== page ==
A boomer remembers being a short-timer in Vietnam

Of the many things that shaped our generation, the war in Vietnam surely is a big one. Dennis Kirban of Kintnersville, Pennsylvania, wrote a story for BoomerCafé about how he got there … and how he left.

I served one year of my three-year Army stint in Nha Trang, Vietnam. It was from 1966 into ’67. I was lucky because when the plane that took me there landed in nearby Cam Ranh Bay, an officer addressed the group of us new recruits, asking if any of us had photography experience.

Three of us raised our hands. We were given some tests to measure our skills, and I proved to be the chosen one. That’s probably because my photography experience had started a year earlier when I was seventeen, helping my dad who was a wedding photographer. Oftentimes Dad had two weddings on the same day, so I would cover one of the weddings by myself.

Dennis with his father, Salem Kirban.

Dennis with his father, Salem Kirban, together in Vietnam.

When I got to Vietnam, I was sent up to Nha Trang where I replaced the current 17th Aviation Group photographer, and became editor for the group’s newspaper. I wrote home a lot, and one day my father decided he’d come out to visit, and take pictures, and learn more about the war.

Dennis (right) made the cover of Moody Monthly, a religious publication.

Dennis (right) made the cover of Moody Monthly, a religious publication.

He had served in the Navy in WWII, and he was a journalist by nature, so he packed up his Hasselblad camera and his tape recorder and flew over. He stayed in the barracks with me, and I took him around the base. Out of respect for his own service, he was given access to a press conference, and a helicopter tour over parts of the area. Dad was forty-two, and was just beginning to find his calling in life. To write.

For me back then, at age eighteen, I didn’t realize the history I was witnessing. I can remember taking photos with a camera my dad had sent over for me, the same one I’d used for weddings back in the States, and suddenly here I was, sometimes standing maybe ten feet away from General William Westmoreland, snapping his picture.

Being in the military, especially in wartime, you grow up in a hurry. It prepares you for whatever you plan to do later in life. I’ve been fortunate to do what I love, and work for myself. That’s the upside. The downside is that Vietnam was a very unpopular war and there was no real welcome home from the general public. I still have my dog tag attached to my key chain.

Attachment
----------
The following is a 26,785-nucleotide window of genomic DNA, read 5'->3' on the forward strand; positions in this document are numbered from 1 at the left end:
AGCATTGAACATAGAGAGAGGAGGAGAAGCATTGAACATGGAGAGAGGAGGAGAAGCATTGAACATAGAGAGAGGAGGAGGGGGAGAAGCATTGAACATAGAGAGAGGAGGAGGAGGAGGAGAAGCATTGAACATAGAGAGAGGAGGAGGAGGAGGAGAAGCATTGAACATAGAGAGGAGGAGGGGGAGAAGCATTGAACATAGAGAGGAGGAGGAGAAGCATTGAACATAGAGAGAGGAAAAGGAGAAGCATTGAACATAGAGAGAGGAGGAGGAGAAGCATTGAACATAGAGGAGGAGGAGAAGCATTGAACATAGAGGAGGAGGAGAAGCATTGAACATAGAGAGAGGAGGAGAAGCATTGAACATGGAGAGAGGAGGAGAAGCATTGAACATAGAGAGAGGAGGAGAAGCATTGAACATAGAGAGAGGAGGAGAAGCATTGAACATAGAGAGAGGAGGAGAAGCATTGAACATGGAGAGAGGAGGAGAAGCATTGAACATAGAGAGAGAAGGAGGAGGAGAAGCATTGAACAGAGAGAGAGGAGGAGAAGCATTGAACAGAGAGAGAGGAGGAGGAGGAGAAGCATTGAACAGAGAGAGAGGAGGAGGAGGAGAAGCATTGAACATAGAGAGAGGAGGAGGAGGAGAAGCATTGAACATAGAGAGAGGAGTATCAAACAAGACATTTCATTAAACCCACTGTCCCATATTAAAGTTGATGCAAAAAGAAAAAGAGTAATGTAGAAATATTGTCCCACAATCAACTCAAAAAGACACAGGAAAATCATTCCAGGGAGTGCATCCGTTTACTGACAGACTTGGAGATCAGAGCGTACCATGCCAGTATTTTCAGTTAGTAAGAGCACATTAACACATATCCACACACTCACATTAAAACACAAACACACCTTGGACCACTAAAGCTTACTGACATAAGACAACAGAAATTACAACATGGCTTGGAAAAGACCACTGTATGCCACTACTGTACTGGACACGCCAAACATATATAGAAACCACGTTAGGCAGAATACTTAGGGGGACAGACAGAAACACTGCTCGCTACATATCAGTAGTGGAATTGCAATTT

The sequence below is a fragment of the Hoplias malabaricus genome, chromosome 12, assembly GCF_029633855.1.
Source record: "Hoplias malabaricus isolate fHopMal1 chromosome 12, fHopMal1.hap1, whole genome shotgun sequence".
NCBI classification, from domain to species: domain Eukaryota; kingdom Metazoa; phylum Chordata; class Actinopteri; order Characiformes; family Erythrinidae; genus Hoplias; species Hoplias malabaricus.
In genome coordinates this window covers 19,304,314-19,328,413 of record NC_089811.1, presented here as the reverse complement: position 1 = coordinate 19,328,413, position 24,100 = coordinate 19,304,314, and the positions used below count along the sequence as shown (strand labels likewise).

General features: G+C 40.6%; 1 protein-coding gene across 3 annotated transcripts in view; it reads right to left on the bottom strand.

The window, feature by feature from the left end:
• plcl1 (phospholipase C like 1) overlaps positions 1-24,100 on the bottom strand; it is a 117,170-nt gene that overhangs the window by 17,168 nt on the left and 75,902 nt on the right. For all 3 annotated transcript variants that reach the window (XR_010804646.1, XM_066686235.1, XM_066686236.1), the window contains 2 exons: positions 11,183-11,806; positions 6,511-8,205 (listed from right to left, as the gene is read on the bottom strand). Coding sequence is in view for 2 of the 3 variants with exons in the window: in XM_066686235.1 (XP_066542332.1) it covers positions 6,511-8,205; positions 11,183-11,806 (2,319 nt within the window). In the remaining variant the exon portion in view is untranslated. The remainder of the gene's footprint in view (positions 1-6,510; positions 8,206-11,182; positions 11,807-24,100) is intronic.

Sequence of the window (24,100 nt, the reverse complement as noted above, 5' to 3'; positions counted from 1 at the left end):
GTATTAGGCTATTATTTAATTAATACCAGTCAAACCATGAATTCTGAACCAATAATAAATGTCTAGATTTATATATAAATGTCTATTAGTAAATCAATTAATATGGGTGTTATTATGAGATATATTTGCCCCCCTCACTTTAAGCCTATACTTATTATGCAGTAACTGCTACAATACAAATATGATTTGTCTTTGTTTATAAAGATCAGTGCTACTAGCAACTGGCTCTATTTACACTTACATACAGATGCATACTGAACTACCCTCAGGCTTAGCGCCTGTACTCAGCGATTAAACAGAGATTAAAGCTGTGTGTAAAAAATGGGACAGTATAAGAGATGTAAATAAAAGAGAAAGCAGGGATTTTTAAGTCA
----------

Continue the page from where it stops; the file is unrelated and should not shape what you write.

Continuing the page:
Short timer stick.

Short timer stick.

I also still have a special souvenir from my time in Vietnam: my “short-timer’s stick.” It was a small wooden hand-carved cane-like stick that some of us short-timers would carry, and when other troops saw us, they’d immediately recognize that we were going home within a matter of weeks. I can’t recall if carrying a short-timer’s stick was done all over Vietnam or just in my unit, but it was a special thing to do.

As Veteran’s Day approaches, a day that also coincides with my father’s birthday, I’ll spend a few moments by a memorial I have for him in my flower garden.

Thanks, Dad

5 Comments

  1. I had the pleasure of working for Salem and Mary Kirban!! I learned sooo much from them!!! Wonderful family I will never forget!!! “Goodbye Mr. President” great story of his trip to see Dennis in war time!!!

  2. Thanks for sharing. I was in Nha Trang with the 54th signal in 68 and 69. Gave my short timers stick to my daughter last year. Thanks for your service. Welcome Home

  3. I was an Intelligence Officer at Tan An FSB in 67-68 and we often traveled to the 9th Med at the airfield about 3 miles away whenever we were needed to gather intelligence from wounded POWs. Middle of the night call and my driver/security and I traveled the 3 miles, which as anyone there at the time knows the dangers traveling in the dark in Vietnam. We almost made it to the Field Hospital when we got into the middle of a mortar attack. We pulled over and found a makeshift bunker with about 8 other soldiers already there. They started asking who was the shortest in the group and several had months to go, some just got there and I said I have two weeks left in country. At that, they all took off their flak jackets and piled them on top of me and said no one that short should go unprotected. That show of support has stuck with me for over 50 years and summed up the ‘band of brothers’ attitude of our troops in Vietnam. We weren’t supported by people in the US, but we sure supported each other.

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